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Open Files with Finder's App Switcher

Say you're in the Finder looking at a file and you want to open it with an application that's already running but which doesn't own that particular document. How? Switch to that app and choose File > Open? Too many steps. Choose Open With from the file's contextual menu? Takes too long, and the app might not be listed. Drag the file to the Dock and drop it onto the app's icon? The icon might be hard to find; worse, you might miss.

In Leopard there's a new solution: use the Command-Tab switcher. Yes, the Command-Tab switcher accepts drag-and-drop! The gesture required is a bit tricky. Start dragging the file in the Finder: move the file, but don't let up on the mouse button. With your other hand, press Command-Tab to summon the switcher, and don't let up on the Command key. Drag the file onto the application's icon in the switcher and let go of the mouse. (Now you can let go of the Command key too.) Extra tip: If you switch to the app beforehand, its icon in the Command-Tab switcher will be easy to find; it will be first (or second).

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Tools We Use: URL Manager Pro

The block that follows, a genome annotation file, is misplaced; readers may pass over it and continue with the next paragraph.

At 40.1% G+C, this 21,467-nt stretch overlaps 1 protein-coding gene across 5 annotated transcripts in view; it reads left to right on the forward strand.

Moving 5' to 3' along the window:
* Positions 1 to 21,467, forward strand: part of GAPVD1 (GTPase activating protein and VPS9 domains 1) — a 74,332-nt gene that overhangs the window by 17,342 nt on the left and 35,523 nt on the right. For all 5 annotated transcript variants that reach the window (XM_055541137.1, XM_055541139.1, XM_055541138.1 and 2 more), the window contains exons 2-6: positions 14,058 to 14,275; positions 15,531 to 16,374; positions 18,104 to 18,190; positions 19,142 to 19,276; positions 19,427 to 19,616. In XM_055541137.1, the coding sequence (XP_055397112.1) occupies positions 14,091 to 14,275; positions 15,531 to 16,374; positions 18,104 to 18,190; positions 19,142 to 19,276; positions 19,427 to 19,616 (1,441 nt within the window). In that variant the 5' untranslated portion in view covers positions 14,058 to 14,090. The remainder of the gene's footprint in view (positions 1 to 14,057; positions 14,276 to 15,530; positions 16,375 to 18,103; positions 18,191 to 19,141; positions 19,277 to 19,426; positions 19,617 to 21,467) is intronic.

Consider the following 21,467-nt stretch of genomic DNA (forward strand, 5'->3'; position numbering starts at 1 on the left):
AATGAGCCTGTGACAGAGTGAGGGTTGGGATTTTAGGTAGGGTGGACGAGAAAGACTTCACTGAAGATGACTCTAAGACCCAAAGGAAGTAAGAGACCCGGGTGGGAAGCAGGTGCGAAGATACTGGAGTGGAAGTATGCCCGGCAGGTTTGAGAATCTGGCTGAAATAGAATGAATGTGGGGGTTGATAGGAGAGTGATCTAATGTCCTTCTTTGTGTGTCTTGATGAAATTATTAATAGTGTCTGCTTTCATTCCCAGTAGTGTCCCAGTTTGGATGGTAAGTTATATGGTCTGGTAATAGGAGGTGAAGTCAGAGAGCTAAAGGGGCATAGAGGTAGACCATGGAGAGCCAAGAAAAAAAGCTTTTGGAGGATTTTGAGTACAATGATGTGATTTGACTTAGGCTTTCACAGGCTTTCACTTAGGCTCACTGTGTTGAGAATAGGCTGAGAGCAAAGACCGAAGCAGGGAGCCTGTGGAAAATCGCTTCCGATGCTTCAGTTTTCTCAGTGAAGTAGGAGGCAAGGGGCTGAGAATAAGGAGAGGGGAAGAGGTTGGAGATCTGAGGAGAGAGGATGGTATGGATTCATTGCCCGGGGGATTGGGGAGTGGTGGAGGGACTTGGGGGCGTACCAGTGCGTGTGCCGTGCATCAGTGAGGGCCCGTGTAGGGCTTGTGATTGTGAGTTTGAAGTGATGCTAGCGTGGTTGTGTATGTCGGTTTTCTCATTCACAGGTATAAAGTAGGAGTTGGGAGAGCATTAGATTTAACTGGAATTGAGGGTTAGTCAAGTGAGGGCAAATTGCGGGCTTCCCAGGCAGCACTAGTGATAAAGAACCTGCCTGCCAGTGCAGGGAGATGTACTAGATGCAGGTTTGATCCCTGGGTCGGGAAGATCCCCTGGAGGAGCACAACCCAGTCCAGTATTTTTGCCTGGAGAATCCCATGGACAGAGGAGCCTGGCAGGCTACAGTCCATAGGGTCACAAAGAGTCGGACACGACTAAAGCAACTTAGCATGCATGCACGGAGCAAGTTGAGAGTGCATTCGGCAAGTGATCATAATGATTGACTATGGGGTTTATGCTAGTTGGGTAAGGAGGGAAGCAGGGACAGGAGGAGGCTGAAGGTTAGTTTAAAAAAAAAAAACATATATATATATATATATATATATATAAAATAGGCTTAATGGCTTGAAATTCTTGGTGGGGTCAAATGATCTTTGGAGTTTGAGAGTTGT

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After some years exploring the Web, most of us have collected a number, possibly quite a large number, of URLs that we keep squirrelled away for future reference, in accordance with our habits and interests. Such preserved URLs are often referred to as "bookmarks." Adam wrote a three-part article in 1996 on bookmark management software and techniques, but at the time I paid scant attention, since my browser of choice, Internet Explorer, handled them adequately, providing a hierarchical menu for choosing "favorite" URLs and an outline interface for arranging them. All that changed, though, in the move to Mac OS X. The problem was partly migrating my settings from Mac OS 9 to Mac OS X and keeping them coordinated in case I switched back. But even more important, I no longer had a browser of choice - in this brave new world, I have been experimenting with several browsers (Internet Explorer, Mozilla, OmniWeb, and others) that clamor for my attention. With abrupt clarity, I knew I needed a separate, browser-agnostic URL keeper to act as a central repository.